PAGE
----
Loss of cation-chloride cotransporter expression in preterm infants with white matter lesions: Implications for the pathogenesis of epilepsy

Shenandoah Robinson, Irina Mikolaenko, Ian Thompson, Mark L. Cohen, Monisha Goyal

Research output: Contribution to journalArticle

Abstract

Epilepsy associated with preterm birth is often refractory to anticonvulsants. Children who are born preterm are also prone to cognitive delay and behavioral problems. Brains from these children often show diffuse abnormalities in cerebral circuitry that is likely caused by disrupted development during critical stages of cortical formation. To test the hypothesis that prenatal injury impairs the developmental switch of γ-amino butyric acid (GABA)ergic synapses from excitatory to inhibitory, thereby disrupting cortical circuit formation and predisposing to epilepsy, we used immunohistochemistry to compare the expression of cation-chloride transporters that developmentally regulate postsynaptic GABAergic discharges in postmortem cerebral samples from infants born preterm with known white matter injury (n = 11) with that of controls with minimal white matter gliosis (n = 7). Controls showed the expected developmental expression of cation-chloride transporters NKCC1 and KCC2 and ofcalretinin, a marker of a GABAergic neuronal subpopulation. Samples from infants with white matter damage showed a significant loss of expression of both NKCC1 and KCC2 in subplate and white matter. By contrast, there were no significant differences in total cell number or glutamate transporter VGLUT1 expression. Together, these novel findings suggest a molecular mechanism involved in the disruption of a critical stage of cerebral circuit development after brain injury from preterm birth that may predispose to epilepsy.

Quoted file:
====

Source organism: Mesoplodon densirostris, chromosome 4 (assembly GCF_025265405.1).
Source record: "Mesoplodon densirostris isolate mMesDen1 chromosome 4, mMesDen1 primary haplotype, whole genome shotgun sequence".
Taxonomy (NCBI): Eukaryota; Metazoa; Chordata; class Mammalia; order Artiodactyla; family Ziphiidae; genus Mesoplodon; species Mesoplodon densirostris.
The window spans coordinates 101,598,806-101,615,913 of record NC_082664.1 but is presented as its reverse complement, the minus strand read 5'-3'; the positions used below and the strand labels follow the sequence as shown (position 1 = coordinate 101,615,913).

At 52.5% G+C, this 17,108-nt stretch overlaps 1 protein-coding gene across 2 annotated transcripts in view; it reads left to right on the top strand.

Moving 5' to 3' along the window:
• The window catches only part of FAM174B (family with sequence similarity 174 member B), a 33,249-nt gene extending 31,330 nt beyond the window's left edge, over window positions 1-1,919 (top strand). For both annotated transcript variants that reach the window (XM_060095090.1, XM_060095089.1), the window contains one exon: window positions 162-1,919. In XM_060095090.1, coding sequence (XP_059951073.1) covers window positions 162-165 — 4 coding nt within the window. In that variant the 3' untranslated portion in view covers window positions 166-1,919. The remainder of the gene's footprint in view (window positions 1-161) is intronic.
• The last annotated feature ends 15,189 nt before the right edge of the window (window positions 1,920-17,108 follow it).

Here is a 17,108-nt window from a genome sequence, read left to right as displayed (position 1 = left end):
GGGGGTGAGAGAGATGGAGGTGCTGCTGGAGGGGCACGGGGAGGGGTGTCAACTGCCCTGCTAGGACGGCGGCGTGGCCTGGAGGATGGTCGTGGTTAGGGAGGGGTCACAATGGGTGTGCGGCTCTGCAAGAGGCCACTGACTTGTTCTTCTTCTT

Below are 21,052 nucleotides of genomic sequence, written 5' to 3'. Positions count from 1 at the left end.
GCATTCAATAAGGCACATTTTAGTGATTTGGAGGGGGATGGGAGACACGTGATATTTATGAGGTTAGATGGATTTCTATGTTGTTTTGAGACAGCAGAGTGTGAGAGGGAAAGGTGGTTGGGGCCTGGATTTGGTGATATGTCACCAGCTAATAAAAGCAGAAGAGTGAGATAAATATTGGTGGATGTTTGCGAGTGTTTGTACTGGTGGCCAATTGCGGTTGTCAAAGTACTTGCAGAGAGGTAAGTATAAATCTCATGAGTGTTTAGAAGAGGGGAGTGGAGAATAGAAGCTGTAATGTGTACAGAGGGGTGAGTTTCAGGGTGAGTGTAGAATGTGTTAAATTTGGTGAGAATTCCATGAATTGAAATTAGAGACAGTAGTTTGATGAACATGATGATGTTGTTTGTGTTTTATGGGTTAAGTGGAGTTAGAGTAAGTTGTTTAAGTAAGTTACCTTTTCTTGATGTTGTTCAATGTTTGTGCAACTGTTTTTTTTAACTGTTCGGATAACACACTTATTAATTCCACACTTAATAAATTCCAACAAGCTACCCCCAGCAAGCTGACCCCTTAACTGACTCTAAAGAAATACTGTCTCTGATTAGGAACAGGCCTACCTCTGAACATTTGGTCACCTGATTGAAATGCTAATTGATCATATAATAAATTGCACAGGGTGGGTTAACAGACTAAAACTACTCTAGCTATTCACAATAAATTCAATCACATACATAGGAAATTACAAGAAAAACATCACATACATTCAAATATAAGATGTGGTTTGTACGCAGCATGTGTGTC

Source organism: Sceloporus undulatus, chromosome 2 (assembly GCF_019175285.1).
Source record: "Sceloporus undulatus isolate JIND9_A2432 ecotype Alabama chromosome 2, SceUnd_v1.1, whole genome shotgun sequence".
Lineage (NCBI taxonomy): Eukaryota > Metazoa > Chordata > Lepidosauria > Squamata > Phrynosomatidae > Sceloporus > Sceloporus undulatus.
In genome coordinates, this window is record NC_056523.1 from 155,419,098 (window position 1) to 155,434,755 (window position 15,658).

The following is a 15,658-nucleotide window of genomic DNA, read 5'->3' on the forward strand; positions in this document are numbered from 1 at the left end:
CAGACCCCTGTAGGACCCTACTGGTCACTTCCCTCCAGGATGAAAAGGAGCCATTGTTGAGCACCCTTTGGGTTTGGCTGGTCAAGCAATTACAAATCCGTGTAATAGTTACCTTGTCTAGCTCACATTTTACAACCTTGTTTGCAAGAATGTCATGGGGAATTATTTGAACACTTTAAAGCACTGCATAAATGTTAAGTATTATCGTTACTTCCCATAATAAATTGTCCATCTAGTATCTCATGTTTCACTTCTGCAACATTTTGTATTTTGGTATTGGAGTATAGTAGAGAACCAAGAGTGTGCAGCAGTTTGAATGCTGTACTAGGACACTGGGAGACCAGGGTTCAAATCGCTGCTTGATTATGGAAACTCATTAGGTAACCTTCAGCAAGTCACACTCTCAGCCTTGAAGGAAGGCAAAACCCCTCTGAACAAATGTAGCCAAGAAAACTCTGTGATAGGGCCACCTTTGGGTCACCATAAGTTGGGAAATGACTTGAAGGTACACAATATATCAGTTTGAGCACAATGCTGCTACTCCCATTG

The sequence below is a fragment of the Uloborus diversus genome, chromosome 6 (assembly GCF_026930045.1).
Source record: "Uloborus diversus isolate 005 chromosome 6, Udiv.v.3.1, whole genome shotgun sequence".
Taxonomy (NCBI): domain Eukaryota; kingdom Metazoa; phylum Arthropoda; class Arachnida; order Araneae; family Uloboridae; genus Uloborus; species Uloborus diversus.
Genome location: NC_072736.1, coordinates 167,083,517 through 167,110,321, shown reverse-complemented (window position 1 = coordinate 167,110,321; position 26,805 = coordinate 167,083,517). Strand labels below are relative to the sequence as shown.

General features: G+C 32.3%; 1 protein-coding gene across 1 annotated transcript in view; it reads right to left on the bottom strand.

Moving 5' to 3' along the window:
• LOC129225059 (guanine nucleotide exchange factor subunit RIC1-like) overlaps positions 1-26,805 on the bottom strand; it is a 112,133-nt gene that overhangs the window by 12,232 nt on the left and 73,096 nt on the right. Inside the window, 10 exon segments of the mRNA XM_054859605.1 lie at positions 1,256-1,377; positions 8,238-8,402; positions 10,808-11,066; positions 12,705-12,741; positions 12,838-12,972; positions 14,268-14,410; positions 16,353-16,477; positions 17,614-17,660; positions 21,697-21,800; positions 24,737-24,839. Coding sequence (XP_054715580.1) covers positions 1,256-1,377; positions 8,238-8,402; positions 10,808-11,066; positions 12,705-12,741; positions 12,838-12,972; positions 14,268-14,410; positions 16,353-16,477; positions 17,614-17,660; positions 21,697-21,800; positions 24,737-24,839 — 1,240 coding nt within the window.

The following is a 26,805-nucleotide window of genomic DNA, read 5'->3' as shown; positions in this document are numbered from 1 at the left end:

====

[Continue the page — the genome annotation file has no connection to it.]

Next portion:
Original languageEnglish (US)
Pages (from-to)565-572
Number of pages8
JournalJournal of neuropathology and experimental neurology
Volume69
Issue number6
DOIs
StatePublished - Jun 2010

Keywords

  • Brain development
  • Epilepsy
  • KCC2
  • NKCC1
  • Perinatal brain injury
  • Preterm
  • Subplate

ASJC Scopus subject areas

  • Pathology and Forensic Medicine
  • Neurology
  • Clinical Neurology
  • Cellular and Molecular Neuroscience

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